"Love & Stewardship"

Proper 25.A.2023
Matthew 22:34-46
The Rev. Melanie L. McCarley

Today’s Gospel is a small piece of a conversation between Jesus and the religious authorities of his own people. It’s not a nice conversation (though it sounds polite enough on the surface). Instead, think of this as a high stakes gamble of words. Consider the setting. By the time this lesson takes place, Jesus has made his triumphal entry into Jerusalem. He has cleansed the temple and confronted the religious leaders, who then proceed to question his authority to teach on their turf. Suffice it to say—they’re not fans.

So they come up with a question: “Teacher, which commandment in the law is the greatest?” Sounds rather simple, doesn’t it. But beware, for under those seemingly still waters lurk some mighty big fish with particularly sharp teeth. Why? Well, because according to Jewish tradition the Law (the Torah) contained not just ten, but a total of 613 distinct commandments. Now, I don’t know about you, but that’s a whole lot of room for error in a simple sentence ending with a question mark. In my mind, that’s 612 opportunities to get the answer wrong. Jesus, however, approaches the Law from a different angle. Rather than elevating one law in importance above the others, what he does is distill the rules and regulations down to their essential essence. What Jesus claims, is that the whole law (all of it…every jot and tittle) is about love, not rules--Love. And he does this, in part, by referencing the Hebrew Bible and the Book of Leviticus—in the first lesson we heard this morning. What Jesus claims is that the whole law is about love, not rules—what the Law is really about is loving God and your neighbor—it’s not about how to avoid stepping on cracks in the legal sidewalk.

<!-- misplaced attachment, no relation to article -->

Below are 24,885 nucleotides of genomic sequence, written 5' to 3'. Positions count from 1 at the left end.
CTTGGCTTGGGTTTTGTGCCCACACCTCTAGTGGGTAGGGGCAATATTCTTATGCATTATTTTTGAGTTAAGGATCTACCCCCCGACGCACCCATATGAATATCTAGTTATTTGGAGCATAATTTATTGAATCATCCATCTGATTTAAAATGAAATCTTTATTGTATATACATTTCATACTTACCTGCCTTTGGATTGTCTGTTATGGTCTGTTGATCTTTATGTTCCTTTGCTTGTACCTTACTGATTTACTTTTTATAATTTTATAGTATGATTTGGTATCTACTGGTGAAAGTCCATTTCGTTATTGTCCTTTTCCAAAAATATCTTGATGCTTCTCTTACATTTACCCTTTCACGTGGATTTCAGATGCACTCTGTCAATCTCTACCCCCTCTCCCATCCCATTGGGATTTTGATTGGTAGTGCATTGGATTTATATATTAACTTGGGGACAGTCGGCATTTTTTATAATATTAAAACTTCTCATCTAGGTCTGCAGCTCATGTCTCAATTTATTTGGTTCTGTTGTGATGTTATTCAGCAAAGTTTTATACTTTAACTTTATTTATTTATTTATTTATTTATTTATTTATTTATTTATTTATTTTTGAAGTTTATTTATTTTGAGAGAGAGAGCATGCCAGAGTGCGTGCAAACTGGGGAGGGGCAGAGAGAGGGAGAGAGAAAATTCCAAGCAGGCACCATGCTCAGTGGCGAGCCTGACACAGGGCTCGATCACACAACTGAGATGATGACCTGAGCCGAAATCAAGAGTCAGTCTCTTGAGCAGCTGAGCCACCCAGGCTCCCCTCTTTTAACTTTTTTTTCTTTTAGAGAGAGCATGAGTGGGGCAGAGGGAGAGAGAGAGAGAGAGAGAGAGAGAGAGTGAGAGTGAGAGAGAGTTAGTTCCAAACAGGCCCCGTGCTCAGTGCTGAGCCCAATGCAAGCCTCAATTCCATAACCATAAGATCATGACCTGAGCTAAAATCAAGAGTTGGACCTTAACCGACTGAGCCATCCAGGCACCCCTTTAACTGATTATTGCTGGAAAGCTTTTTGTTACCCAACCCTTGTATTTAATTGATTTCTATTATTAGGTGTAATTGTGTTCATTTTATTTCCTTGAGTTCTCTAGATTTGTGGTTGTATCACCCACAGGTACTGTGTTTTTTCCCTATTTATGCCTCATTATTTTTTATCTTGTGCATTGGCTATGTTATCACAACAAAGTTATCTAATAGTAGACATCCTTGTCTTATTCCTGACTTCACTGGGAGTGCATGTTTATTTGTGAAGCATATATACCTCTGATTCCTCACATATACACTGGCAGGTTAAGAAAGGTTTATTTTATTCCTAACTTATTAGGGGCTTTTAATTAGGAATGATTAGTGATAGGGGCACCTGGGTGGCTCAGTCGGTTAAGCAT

And our Savior does this by saying: “You shall love the Lord your God with all your heart, and with all your soul, and with all your mind. This is the greatest and first commandment. And a second is like it: “You shall love your neighbor as yourself.” On these two commandments hang all the law and the prophets. Jesus’ answer isn’t about picking and choosing which laws are better than others—it’s about discerning God’s purpose in establishing the law itself—and what he says is this—that the reason God did this was out of love. And Jesus, himself, is the embodiment…he is the fulfillment of that love.

I’d like for us to take a closer look at these commandments this morning. Remember the first one, “You shall love the Lord your God with all your heart, and with all your soul, and with all your mind. Now, that commandment might be all of one sentence—but it’s far from an easy concept. Abba Dorotheos, from the fourth century, gives a helpful illustration. What he says is this—that humankind is like the rim of a wheel. God is the hub, (right there in the center) and each person is like a spoke. If we look at a wheel, we notice that the closer the spokes come to the hub, the closer they come to one another. People, Dorotheos tells us, can come close to God and to neighbor only through love. So—if you love God, inevitably, you will love your neighbors as well.

In other words, we love best when we are in community—not isolation. In fact, from the way in which Jesus frames the commandments, it is clear that they cannot be taken in isolation. We cannot love God and at the same time exclude or hold in contempt your neighbor, though, heaven knows, many have tried. And it would be equally wrong for us to assume that it is all well and good to love our neighbors without giving a second thought about God. An African proverb exclaims: “I am a person because of other people.” It’s the concept of Ubuntu. The first thing God pronounced not good—was loneliness. We are Christians, not in isolation, but first and foremost, in community—in communion with one another and with God.